Sunday, August 2, 2020

Are We Really Here?

Cottage, Colored Pencil
I was staying in the beach house belonging to the mother of a friend. The stilted house was in Waveland, Mississippi and I was staying for a week to work  on a book I have been trying to make progress on for two years. 

I had just woken up from a nap laced with residue of the present COVID reality and the temporal vertigo that can come form writing about the past. I woke like a child, overheated, confused. It was bright and hot outside and I walked away from the water and turned down a street, feeling small near the large houses that stood at strange heights, heights to avoid the storm surge of the next gigantic hurricane. Without the storm surge, with a transplant's enduring estrangement in a culture and landscape shaped by tropical storms (I was raised near woods and hills) the effect of the houses floating over the flat land made me Alice-like in Wonderland. There were no people around. Where were all the people? 

There was a main street with a row of brand new buildings, new since the last gigantic storm. There was no one when I turned on Main Street. Then, on the playground, on the merry-go-round, the most obsolete and poetic of all playground equipment, were two children. I do not have a habit of sentimentalizing children, but these two were quiet and smiled quietly at me. An adult (their father I assumed) sat on one of the benches playing an acoustic guitar. I do not have a habit of sentimentalizing people playing guitars but I could hear a deep and pretty sound and I could feel it vibrating in my ribs. As if that wasn’t already too much, I recognized the song.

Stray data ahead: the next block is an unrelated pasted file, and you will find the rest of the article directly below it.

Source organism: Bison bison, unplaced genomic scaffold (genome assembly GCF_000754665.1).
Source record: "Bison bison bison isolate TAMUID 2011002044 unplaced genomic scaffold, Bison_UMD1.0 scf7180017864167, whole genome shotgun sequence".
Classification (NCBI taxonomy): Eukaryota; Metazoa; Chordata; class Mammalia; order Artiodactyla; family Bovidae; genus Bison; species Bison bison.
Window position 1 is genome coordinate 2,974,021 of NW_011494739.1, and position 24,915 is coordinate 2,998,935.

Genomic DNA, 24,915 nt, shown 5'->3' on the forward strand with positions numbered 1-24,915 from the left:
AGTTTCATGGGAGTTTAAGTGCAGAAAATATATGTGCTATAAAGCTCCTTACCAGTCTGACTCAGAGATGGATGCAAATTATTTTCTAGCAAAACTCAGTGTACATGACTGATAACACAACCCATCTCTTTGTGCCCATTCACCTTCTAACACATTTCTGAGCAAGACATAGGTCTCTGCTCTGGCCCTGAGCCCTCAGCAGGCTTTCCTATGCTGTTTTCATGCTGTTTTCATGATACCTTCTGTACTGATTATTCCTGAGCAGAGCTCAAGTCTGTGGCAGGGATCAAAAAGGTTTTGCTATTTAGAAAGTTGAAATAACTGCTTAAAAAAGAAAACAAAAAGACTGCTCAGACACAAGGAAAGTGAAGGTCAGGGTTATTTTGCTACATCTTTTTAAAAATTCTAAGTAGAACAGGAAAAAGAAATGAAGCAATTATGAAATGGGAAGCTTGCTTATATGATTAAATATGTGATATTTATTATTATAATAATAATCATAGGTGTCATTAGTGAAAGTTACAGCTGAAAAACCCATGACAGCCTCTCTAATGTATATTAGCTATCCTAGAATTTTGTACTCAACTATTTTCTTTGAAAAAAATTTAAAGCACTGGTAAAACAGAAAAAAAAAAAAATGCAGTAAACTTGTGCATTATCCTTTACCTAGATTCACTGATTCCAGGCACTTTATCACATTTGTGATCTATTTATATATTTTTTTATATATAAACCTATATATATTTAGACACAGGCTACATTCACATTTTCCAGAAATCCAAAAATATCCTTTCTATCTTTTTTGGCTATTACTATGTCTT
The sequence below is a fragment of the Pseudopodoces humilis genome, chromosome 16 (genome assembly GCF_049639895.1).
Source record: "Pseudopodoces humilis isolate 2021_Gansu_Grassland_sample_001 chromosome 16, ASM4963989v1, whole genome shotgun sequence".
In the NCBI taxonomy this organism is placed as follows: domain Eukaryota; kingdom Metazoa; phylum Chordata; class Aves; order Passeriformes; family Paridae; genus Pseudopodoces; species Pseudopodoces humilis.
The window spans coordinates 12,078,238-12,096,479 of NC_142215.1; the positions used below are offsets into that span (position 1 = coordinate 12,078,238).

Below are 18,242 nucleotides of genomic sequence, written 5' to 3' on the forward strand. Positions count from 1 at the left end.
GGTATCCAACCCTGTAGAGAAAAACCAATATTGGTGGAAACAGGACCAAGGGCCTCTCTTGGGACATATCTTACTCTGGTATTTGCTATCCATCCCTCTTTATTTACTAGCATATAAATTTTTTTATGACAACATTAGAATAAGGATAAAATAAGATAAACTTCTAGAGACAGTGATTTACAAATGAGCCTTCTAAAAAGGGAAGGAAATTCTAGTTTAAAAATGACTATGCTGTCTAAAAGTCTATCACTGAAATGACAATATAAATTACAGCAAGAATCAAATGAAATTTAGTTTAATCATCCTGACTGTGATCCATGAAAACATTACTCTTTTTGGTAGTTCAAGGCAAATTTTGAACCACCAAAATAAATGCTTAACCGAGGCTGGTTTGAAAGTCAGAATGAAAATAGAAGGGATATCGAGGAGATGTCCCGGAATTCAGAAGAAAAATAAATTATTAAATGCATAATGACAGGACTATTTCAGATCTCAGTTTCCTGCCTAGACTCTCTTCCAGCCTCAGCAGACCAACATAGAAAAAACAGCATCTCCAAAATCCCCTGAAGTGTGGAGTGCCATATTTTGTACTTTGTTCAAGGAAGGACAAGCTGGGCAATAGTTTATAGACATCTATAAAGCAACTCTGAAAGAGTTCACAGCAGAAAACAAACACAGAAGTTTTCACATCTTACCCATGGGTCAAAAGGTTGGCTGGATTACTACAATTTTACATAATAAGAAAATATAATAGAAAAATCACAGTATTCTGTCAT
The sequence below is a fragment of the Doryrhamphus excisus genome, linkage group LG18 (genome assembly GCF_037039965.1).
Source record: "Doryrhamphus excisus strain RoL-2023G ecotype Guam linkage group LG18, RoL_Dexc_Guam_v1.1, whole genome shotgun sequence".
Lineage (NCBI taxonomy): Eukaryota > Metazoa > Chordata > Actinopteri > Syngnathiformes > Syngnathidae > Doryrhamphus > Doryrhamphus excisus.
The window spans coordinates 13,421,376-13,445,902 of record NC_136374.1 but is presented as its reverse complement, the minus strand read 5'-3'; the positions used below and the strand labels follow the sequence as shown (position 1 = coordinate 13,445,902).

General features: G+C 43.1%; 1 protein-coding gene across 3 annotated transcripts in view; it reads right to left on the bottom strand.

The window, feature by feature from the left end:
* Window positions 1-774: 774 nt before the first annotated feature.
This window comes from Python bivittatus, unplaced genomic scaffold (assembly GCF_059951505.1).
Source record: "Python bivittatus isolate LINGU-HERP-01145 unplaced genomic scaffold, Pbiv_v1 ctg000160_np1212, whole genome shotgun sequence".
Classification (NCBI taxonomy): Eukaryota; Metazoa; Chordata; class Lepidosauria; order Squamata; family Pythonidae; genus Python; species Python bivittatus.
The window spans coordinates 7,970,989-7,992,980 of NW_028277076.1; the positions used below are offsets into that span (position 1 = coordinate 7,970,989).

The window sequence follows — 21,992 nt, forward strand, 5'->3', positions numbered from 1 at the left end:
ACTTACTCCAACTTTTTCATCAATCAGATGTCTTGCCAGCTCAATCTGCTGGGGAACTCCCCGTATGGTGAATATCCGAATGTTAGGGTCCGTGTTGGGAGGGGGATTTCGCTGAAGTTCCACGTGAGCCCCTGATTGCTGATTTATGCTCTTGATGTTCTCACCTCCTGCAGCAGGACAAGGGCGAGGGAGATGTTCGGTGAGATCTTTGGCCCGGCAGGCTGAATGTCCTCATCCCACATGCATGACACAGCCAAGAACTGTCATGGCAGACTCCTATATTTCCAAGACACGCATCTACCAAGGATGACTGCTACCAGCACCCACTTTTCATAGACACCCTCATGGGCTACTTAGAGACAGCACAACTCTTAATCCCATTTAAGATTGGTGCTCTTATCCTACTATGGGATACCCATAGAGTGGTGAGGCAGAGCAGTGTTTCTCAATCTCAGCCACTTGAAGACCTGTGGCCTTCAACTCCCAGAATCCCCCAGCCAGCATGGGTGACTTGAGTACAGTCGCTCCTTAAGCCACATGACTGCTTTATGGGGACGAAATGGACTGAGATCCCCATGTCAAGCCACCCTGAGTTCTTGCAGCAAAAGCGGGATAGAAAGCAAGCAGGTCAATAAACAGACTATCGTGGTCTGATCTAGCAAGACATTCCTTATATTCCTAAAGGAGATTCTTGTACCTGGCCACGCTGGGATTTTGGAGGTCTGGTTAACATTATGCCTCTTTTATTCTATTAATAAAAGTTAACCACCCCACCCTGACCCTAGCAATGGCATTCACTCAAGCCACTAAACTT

In high school, my friends and I used gather in Ali’s basement and play pool and listen to Led Zeppelin’s Physical Graffiti over and over. The song Bron-Y-Aur, played on the acoustic guitar and without vocals, may not be recognizable to some as Led Zeppelin. I have always loved this song because of the way it creates an ache for something I cannot (and could never) name, like longing, like a question about belonging.

 In 1970 Led Zeppelin members Jimmy Page and Robert Plant spent time composing songs and walking in the woods near a cottage named Bron-Y-Aur, which was nestled by a hillside in Wales. Like mine, it was a kind of self-made retreat. There was no running water or electricity in the cottage but their time on retreat there was reportedly inspiring and generated many songs or parts of songs. I was also getting a lot done and had been working on a passage of my narrative that addresses high school. In the strange quiet of that afternoon, the notes of this song, some remembered rock trivia acquired by my teenage self, and the already dreamy day, I felt connected to multiple times and places, like I was here and not here. 

I listened to the man play the end of the song, including the slide, the last notes, the last chord strummed reluctantly and I waited until the sound was gone and then waited another moment. Excuse me. Hi. Was that Bron-Y-Aur? What I really wanted to ask was, Is this a dream? Are we really here? As I walked away I turned around several times to confirm that I had not imagined this scene. The man was no longer playing the guitar but had joined his children near the merry-go-round. Confirming that he was there though did not seem to answer my question. Then, I made my way back to the beach house to write.

Google Maps Street View of Road near Bron Y Aur in |Wales

Main Street, Waveland

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